Uptake and factors associated with couple HIV Counselling and testing among married/consensually related partners in fishing communities of Lake Victoria, Uganda.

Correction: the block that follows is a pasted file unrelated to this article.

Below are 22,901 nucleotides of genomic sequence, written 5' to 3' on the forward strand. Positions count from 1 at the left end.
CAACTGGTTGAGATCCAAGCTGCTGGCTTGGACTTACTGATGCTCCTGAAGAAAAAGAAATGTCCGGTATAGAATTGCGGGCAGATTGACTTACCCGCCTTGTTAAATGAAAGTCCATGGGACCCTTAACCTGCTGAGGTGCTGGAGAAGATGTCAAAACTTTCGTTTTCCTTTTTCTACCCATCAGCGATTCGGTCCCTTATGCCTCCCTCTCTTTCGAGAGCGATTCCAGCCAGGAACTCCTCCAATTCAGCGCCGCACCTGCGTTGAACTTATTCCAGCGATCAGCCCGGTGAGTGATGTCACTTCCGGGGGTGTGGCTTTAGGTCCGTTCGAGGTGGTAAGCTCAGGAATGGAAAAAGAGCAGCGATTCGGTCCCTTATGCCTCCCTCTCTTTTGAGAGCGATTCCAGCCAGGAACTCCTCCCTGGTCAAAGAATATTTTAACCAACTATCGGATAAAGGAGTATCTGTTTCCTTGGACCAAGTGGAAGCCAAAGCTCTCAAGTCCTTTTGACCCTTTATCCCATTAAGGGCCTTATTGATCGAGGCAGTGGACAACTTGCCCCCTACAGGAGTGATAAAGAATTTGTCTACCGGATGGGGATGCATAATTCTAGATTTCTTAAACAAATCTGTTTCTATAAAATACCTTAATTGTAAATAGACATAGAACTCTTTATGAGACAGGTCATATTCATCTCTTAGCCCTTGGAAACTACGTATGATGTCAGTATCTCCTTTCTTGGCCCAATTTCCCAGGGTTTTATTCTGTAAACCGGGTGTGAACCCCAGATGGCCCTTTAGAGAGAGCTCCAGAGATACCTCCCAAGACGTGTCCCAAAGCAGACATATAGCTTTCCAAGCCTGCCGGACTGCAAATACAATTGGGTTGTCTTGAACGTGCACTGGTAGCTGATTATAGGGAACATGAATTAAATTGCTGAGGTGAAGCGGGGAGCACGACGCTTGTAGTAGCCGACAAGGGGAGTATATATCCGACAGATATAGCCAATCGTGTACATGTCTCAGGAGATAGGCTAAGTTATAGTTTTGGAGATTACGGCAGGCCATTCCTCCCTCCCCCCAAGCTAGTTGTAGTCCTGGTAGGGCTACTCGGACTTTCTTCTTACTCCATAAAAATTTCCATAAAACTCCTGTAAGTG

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Introduction: Residents in the fishing communities in Uganda are at higher risk of HIV infection and in urgent need of prevention interventions. Couples HIV counselling and testing (CHCT) is one of such interventions. We determined the uptake of and factors associated with couples’ HCT among residents in two fishing communities of Lake Victoria in Uganda. Methods: This was a cross-sectional, mixed-methods study that included secondary analysis of quantitative data and primary qualitative data collection among consenting married and /or cohabiting individuals aged 18-49 years. Socio-demographic and behavioural data were extracted from a larger study that assessed the uptake of integrated couples’ HCT, modern contraceptives and willingness to use HIV self-testing among fishing communities of Lake Victoria, Uganda. Multivariate logistic regression was used to estimate factors associated with couples’ HCT uptake using STATA® 14 software. Qualitative data were collected from 8 in-depth interviews that were audio recorded with permission from the participants. Data were analysed manually following a thematic framework approach. Results: Uptake of Couples’ HIV Counselling and testing was 39% (321/822). Persons in polygamous relationships (aOR=1.77, 95% CI: 1.05-2.10) were significantly more likely to test as a couple /with all partners. Individuals who were not aware of the HIV status of their sexual partners were significantly less likely to test for HIV together with their sexual partners (aOR=0.06, 95% CI: 0.35-0.10). Potential benefits identified included; support for HIV care, preparation for marriage and limit of mistrust and perceived barrier to couples testing together were fear of disclosure that could lead to violence, fishing schedules, stigma, and worries about HIV positive results. Conclusion: Nearly one-third of married individuals in the two fishing communities had ever tested for HIV as a couple. Being in a polygamous relationship was significantly associated with couples’ HCT uptake while not being aware of partner’s HIV status reduced the likelihood of testing together as a couple. Continuous education of couples about the benefits of CHCT and integrated community health care outreach to promote couples’ HCT in these fishing communities should be encouraged among Fishing Communities. There is need to design intervention basing on barriers mentions in this study for instance encouraging moonlight interventions.